How many times have we heard the statement that ‘web design is dead?’ While catchy, it stems from the fact that the profession that what was once referred to as ‘web design’ nowadays doesn’t consist of a single skill (design) but actually encompasses a number of skills – so many skills that it is practically impossible and not feasible to employ a single person to do the entire job.
Understanding UX (User Experience) Design
User Experience, abbreviated as UX is the area of web design wherein the professional works on enhancing the whole experience that a user has with a company, its products or services. Speaking in terms of a website, this essentially means that UX includes aspects such as the website’s content, the systems that support it, its structure, and its design. A good user experience would translate to customer satisfaction and loyalty by taking measures for improving the site’s ease of use, usability and interaction between product and end user.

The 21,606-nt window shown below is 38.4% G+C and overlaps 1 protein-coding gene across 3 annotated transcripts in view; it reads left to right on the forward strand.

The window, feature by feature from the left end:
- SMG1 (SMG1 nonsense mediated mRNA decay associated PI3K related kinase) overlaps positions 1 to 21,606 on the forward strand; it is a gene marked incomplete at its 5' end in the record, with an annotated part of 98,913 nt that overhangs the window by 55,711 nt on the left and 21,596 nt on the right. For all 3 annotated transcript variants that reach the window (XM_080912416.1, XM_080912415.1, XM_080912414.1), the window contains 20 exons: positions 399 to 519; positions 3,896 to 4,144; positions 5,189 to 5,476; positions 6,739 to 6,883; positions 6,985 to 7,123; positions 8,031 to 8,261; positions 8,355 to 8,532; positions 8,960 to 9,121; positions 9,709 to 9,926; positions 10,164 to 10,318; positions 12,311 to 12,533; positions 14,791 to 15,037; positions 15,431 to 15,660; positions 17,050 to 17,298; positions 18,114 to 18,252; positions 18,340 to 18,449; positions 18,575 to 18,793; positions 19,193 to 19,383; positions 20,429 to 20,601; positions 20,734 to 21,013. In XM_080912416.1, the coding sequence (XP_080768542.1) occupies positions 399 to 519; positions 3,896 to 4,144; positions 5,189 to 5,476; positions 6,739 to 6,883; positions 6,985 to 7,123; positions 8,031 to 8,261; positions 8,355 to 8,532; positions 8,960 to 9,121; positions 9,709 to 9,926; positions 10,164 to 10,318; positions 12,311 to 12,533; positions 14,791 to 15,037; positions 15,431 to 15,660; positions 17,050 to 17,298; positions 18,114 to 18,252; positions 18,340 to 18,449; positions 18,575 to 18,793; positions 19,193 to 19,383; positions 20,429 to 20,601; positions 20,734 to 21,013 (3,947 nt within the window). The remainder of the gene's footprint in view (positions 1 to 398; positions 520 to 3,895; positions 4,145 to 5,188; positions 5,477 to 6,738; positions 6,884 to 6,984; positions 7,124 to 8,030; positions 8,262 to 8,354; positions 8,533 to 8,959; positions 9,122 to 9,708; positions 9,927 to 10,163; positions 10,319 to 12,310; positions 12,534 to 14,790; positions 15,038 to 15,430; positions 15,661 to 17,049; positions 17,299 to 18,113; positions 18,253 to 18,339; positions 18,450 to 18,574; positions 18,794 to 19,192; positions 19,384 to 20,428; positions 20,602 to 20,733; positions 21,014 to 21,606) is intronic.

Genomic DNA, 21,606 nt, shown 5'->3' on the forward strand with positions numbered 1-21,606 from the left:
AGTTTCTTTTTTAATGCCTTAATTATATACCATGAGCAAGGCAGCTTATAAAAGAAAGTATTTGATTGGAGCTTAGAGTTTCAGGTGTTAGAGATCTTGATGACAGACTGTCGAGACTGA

Now, let’s get to know about User Interface Design
Despite being considered as a ‘conventional’ web design practice, User Interface design has witnessed numerous misinterpretations. Well, User Interface design basically focuses on improving the overall presentation, look, feel and interactivity of the product. Thus, the term ‘User Interface’ (abbreviated as UI) refers to the means by which a user and a product (for example a website) interact with one another (but do not confuse it with Human Computer Interaction, with which UI simply overlaps).
But let us not forget the Similarities between UX and UI
It is very easy to get immersed in pinpointing the differences between UX and UI to a point that you forget that UI overlaps with UX. In fact they do share similarities, namely that both UX and UI:
- Have a primary objective of improving customer satisfaction
- Focus on the user and his/her interaction with a product/service
- Can be applied to any product
Something that looks great but is difficult to use is exemplary of great UI and poor UX. While something very usable that looks terrible is exemplary of great UX and poor UI.
By now it should be clear that both UX and UI are crucial for the success of a product or a website. While both roles are still misinterpreted and erroneously sought after, if you’re looking into any of the two, your decision should definitely not be based on which one is more important than the other.